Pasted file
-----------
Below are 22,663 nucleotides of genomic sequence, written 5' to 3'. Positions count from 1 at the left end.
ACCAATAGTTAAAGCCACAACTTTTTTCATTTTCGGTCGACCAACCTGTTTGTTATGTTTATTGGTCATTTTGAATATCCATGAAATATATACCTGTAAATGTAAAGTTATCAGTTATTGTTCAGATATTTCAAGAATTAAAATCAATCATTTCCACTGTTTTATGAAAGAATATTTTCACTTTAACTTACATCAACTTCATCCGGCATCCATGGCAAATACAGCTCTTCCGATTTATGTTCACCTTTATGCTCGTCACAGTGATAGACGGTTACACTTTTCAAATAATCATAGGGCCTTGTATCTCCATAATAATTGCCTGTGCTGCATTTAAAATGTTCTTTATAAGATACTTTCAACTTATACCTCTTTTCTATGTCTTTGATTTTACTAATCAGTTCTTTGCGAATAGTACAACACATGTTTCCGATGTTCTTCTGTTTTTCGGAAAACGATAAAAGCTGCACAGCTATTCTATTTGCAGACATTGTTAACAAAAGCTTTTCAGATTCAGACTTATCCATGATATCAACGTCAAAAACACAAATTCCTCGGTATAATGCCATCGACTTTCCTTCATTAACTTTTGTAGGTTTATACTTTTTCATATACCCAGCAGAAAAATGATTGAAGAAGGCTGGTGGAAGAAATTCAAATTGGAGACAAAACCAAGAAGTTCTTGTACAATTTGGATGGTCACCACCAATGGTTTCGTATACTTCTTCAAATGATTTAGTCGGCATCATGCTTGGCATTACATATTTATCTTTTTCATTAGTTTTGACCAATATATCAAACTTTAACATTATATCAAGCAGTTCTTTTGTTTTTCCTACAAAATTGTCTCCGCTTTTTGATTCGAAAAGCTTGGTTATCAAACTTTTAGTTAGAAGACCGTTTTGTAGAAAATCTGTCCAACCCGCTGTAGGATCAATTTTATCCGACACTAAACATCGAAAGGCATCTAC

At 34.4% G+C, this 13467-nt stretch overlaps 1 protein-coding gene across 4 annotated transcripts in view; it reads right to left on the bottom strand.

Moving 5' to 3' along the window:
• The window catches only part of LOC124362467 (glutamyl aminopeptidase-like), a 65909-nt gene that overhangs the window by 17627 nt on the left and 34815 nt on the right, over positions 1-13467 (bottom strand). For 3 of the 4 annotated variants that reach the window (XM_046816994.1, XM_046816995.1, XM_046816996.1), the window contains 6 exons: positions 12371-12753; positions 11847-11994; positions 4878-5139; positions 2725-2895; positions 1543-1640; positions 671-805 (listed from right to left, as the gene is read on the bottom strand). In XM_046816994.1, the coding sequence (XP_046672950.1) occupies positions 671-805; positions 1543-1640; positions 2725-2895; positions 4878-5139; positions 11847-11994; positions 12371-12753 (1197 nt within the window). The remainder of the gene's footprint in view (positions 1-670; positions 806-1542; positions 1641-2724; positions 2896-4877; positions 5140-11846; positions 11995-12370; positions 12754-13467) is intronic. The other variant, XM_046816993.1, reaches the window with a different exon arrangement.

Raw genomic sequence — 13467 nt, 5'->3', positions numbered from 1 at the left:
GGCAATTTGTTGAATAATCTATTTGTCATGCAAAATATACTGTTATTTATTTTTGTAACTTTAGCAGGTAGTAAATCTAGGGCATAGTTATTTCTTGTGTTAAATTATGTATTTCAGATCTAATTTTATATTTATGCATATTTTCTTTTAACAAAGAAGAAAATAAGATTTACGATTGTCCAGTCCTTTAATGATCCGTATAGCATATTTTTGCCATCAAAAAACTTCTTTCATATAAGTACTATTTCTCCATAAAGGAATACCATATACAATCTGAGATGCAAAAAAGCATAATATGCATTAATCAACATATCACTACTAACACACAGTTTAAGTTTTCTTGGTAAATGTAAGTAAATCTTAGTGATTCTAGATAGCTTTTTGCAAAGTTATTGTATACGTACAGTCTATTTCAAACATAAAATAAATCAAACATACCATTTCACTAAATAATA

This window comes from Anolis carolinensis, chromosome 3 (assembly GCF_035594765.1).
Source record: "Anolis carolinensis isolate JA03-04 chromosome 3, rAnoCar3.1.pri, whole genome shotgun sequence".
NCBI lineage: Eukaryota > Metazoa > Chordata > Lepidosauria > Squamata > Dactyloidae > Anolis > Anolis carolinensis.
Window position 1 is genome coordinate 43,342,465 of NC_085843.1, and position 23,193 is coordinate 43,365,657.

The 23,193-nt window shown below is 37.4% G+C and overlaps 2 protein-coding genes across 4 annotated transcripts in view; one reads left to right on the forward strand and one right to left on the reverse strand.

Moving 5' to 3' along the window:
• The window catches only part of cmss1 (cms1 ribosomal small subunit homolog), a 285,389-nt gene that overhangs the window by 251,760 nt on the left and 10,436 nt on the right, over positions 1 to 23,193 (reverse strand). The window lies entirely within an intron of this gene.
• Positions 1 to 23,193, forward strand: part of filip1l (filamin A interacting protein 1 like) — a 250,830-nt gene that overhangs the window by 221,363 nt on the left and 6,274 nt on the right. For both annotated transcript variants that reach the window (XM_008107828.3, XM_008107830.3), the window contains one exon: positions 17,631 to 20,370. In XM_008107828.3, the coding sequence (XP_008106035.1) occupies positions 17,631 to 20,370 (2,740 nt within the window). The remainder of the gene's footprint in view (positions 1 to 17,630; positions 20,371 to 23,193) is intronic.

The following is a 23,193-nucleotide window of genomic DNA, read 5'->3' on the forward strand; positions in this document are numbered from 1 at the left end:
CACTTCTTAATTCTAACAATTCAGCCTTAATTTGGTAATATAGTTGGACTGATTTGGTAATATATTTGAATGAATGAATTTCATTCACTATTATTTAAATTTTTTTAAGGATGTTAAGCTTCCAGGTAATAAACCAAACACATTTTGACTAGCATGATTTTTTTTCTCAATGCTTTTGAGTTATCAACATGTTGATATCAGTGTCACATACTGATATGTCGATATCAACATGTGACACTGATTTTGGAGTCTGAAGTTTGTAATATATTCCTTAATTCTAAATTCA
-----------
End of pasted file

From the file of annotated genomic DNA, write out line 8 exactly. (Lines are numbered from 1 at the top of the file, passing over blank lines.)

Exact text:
This window comes from Anolis carolinensis, chromosome 3 (assembly GCF_035594765.1).